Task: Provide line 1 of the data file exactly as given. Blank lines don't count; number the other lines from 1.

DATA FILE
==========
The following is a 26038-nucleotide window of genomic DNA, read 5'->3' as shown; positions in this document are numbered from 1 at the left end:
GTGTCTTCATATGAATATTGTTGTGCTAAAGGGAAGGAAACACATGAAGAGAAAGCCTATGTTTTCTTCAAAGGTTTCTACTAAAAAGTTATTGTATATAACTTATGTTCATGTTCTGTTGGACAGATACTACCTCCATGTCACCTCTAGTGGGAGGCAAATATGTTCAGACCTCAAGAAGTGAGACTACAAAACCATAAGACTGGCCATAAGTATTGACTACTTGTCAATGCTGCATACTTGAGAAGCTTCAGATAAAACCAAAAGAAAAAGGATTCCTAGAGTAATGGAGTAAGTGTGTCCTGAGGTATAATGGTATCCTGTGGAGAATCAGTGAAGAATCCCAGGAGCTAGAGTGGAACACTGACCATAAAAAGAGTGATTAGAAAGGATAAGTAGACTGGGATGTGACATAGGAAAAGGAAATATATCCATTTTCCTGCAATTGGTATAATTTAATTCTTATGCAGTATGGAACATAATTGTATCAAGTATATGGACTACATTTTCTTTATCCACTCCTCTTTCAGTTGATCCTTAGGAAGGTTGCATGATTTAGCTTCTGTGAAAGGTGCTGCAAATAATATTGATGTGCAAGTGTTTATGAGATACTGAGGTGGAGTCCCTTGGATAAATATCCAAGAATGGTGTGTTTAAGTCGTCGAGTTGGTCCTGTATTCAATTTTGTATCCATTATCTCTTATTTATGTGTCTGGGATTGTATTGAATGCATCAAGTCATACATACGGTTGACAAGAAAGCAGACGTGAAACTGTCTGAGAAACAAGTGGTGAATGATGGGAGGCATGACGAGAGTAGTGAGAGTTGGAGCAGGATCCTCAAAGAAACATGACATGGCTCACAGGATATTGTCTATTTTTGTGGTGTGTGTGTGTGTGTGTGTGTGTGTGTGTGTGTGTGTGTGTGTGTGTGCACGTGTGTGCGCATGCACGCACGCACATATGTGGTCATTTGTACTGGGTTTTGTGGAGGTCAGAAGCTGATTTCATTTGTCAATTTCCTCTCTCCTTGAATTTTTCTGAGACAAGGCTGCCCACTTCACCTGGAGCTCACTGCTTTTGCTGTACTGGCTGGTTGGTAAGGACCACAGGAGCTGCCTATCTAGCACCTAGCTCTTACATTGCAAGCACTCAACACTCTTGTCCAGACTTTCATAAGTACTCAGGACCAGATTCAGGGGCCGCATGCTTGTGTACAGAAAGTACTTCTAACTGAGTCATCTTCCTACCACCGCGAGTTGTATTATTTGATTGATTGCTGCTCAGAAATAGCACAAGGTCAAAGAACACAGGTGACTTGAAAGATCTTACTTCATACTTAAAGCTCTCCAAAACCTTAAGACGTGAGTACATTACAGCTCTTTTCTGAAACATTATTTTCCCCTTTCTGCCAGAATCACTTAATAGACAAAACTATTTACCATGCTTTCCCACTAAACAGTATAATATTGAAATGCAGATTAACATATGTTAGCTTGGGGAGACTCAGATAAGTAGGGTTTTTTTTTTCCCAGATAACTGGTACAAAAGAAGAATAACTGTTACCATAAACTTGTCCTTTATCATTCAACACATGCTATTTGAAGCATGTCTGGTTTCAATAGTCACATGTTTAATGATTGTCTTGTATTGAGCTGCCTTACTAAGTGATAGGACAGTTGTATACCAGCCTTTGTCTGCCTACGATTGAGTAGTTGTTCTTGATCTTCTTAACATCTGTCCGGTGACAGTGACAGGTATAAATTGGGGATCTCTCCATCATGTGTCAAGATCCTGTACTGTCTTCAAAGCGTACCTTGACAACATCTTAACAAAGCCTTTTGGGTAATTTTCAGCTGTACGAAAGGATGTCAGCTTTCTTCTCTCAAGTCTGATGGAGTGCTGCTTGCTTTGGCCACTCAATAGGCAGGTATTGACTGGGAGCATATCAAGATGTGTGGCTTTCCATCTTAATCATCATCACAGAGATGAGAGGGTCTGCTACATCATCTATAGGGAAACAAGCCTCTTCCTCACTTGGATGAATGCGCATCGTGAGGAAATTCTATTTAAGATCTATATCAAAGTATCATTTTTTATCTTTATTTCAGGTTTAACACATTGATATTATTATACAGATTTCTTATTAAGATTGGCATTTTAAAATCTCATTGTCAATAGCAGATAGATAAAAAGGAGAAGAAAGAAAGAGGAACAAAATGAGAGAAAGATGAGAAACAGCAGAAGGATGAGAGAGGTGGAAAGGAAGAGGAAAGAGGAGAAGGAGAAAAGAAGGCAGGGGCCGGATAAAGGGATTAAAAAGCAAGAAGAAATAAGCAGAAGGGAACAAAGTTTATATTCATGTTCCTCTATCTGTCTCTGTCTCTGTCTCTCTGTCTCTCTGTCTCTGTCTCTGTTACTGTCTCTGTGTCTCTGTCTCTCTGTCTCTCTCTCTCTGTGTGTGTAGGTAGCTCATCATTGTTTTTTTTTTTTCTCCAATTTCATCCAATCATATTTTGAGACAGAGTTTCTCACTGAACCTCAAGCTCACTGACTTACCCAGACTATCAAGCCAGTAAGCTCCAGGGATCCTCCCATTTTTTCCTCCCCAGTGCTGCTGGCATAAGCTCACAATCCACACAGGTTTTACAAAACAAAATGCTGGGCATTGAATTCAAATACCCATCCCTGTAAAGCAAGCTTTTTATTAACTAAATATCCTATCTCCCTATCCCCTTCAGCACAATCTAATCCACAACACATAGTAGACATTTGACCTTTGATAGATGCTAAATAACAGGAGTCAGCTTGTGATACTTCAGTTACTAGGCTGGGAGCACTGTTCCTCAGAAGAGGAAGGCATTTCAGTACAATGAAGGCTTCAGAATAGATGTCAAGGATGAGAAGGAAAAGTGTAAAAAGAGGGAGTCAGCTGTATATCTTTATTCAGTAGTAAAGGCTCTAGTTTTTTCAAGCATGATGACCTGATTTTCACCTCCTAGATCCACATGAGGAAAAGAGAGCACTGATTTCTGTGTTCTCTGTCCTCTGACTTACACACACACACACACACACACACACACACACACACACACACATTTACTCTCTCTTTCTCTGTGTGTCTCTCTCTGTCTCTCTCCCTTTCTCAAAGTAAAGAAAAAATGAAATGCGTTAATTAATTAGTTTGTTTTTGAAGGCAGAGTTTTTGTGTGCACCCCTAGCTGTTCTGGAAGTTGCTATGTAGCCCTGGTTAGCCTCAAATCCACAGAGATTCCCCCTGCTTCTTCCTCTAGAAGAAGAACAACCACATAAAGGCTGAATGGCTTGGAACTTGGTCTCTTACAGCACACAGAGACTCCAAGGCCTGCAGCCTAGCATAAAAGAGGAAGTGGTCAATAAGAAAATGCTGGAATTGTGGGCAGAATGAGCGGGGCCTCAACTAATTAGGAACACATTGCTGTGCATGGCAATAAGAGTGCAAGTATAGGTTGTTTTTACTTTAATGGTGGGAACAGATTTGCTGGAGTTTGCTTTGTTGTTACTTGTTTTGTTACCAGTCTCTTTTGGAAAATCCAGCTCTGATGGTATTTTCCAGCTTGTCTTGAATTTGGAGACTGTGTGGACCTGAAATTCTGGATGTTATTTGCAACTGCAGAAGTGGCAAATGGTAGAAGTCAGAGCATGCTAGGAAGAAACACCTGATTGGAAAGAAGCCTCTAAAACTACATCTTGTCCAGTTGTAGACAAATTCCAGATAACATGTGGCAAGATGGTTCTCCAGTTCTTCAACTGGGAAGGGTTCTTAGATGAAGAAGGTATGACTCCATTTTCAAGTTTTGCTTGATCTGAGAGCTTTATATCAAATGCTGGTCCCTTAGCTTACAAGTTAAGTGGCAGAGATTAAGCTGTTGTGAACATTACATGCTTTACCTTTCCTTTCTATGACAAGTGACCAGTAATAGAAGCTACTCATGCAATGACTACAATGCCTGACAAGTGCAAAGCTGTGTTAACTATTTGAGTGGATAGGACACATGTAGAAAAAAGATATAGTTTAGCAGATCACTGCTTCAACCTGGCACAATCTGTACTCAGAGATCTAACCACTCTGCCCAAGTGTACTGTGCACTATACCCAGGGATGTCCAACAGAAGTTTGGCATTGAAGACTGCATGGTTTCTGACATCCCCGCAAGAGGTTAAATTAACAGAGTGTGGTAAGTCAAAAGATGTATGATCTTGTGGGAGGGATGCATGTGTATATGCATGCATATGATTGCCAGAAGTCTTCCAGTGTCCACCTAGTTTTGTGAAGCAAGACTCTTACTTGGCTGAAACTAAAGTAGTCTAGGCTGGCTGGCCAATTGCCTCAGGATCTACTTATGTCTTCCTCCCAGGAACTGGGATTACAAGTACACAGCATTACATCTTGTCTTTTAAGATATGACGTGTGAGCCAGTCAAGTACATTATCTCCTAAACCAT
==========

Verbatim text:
The following is a 26038-nucleotide window of genomic DNA, read 5'->3' as shown; positions in this document are numbered from 1 at the left end: